Leadership

“Most admired CEO,” John Hope Bryant on the art of leadership

June 9, 2022

“Most admired CEO,” John Hope Bryant on the art of leadership

John Hope Bryant

Entrepreneur, Founder, Chairman, & CEO of Operation Hope

On June 9, 2022, Willy Walker met with John Hope Bryant, CEO and founder of the nonprofit Operation HOPE.

John Hope Bryant is in the business of reinvention. As CEO of Operation HOPE, his mission is to equip people in underserved communities with financial tools to take ownership of their lives. On this episode of the Walker Webcast, John and Willy discuss the importance of resilience, secrets to success, creating a lasting legacy, and so much more! You won’t want to miss this inspirational discussion.

 

At the start of the episode, John shares his favorable initial impression of Willy when discussing the tendency for money and power to amplify a person's best or worst qualities. John then discussed his experiences growing up in an underserved community, Compton. Raised facing social obstacles, John credits his mother's unconditional love as the key to his success.

Despite having a genius IQ, which went unrecognized and forgotten due to Compton's deficient record-keeping, his mother's support inspired him to work tirelessly. John's dedication to achievement inspired him to pursue numerous ventures early in life, including running a candy store and entertainment performance. Unfortunately, when John turned 18, he found himself homeless and living out of a Jeep. However, the emphasis on tenacity and grit that his family taught him at a young age helped John recognize the power of resilience, guiding him to a career in banking.

Having had an upbringing in a community that provided insufficient financial education to the majority of its residents, John acknowledges that banking and finance have the power to grow communities and offer transformational change. Nevertheless, Black communities often do not receive this memo. Therefore, most Black-owned businesses in the United States do not have employees, books and records, infrastructure, and access to credit, among other things.

When John decided to break out of the poverty cycle, he became determined to bring his loved ones with him. Successes throughout his life have changed his mindset and boosted his self-esteem and confidence, which he says aided in healing his relationship with white America. Although John has achieved outstanding success, he has come to realize that money is penultimate to improving the lives of others. John , a modern-day activist, feels that it is his calling to take civil rights endeavors out of the streets and into the world of economics and finance.

John secured opportunities to advance fiscal change nationally after receiving an appointment from George W. Bush to the U.S. Community Advisory Board and Barack Obama to his Advisory Council on Financial Capability. His relationship with these two presidents from different political parties helped bridge the gap between democrats and republicans, demonstrating his versatility and ability to advance non-biased agendas. John, a proponent of possessing a democratic heart and republican mind, believes that poor Americans should receive lessons on long-term investments rather than simply giving them money without support.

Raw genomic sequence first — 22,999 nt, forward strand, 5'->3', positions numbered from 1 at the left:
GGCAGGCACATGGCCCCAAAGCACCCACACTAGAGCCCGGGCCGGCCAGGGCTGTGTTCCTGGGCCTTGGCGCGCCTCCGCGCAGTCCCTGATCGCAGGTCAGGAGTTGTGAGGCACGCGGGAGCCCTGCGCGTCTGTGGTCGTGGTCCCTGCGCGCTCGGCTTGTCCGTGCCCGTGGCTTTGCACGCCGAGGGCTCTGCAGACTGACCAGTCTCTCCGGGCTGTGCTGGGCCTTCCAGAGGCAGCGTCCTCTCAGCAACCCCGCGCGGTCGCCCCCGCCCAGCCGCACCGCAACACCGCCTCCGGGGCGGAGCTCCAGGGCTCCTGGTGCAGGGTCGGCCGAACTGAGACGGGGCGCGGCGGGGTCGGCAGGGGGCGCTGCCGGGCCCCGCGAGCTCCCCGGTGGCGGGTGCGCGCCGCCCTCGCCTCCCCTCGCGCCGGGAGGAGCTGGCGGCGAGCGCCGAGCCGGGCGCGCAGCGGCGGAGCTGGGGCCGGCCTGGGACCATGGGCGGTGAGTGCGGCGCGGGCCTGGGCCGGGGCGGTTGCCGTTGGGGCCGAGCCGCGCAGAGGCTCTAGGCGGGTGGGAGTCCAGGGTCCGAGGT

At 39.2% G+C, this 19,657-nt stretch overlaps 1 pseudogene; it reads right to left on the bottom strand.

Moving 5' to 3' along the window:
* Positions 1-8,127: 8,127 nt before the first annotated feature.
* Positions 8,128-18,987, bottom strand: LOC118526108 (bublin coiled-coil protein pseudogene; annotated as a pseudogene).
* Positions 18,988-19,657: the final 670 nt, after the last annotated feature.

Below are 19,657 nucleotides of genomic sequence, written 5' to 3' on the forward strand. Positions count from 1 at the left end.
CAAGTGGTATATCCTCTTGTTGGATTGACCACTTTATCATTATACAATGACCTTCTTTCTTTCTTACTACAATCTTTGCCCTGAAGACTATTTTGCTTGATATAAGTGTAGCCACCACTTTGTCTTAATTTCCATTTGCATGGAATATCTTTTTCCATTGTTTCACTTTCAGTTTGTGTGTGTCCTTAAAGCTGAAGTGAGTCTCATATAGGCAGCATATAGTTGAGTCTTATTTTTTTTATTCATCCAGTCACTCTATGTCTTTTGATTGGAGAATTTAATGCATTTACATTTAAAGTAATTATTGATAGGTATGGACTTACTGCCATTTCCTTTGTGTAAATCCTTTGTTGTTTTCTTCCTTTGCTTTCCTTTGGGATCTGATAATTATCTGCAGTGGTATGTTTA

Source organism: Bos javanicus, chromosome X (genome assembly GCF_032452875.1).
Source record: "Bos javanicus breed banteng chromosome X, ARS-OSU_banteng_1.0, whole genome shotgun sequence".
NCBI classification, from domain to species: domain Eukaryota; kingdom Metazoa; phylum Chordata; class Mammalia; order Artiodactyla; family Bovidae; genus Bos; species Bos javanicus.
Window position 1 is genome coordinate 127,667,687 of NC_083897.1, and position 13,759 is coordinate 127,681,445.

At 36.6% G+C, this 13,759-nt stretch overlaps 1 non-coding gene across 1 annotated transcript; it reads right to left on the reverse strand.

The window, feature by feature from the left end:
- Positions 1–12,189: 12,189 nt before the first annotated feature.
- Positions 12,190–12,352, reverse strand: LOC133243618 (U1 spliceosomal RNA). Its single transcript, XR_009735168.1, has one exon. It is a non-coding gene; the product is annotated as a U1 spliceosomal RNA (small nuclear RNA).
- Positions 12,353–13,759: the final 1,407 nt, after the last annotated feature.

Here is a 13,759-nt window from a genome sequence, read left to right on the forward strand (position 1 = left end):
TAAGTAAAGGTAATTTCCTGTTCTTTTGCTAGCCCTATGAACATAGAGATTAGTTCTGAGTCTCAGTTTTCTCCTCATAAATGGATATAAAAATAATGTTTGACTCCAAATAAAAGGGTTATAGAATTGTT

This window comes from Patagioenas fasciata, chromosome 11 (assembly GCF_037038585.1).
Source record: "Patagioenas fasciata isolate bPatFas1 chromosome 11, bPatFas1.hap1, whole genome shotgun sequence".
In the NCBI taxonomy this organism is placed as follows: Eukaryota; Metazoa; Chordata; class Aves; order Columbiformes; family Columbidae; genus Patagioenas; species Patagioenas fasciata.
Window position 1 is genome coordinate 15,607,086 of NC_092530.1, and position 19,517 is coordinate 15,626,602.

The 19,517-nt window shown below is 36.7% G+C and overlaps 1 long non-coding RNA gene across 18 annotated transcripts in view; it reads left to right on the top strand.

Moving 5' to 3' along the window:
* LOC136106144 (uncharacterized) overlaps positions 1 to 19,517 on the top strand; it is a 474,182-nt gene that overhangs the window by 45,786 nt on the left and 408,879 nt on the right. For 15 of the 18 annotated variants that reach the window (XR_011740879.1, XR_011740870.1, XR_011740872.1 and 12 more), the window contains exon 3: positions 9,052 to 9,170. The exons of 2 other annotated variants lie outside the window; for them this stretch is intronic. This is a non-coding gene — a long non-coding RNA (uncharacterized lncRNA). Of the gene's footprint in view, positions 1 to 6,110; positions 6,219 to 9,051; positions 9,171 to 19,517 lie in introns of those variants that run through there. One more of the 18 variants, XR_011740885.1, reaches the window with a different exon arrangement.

When reflecting on the approach of offering disadvantaged individuals financial education, John shares that, with the great resignation running rampant and the largest group of small business creators being Black, this moment may be the most critical time in modern history to promote economic lessons and initiatives. For progress to unfold gracefully, we must recognize that poverty is not the fault of the impoverished while developing an educated workforce that can navigate a technology-centric world. Considering the financial education of underprivileged communities, John feels that venture capital is an industry in which diversity endeavors are overdue and will be an excellent field for these individuals to enter. John also emphasizes the importance of networking and continued relationship-building. John points out that relationships are far more valuable than transactions, for they have the potential to lead to opportunities. 

As John continues his role as a financial coach, he stresses the need to design ways to ensure that a homeownership society does not lead to a repeat mortgage crisis. John indicates that capitalism, which many blame for the 2008 recession, is not inherently wrong, but rather greed is to blame, further supporting the necessity of financial literacy for all. 

As the episode ends, John underscores that an individual's reaction to failure ultimately defines oneself. John urges listeners to talk without being offensive, listen without being defensive, and always leave adversaries with dignity, for it is beneficial to do well while being good.

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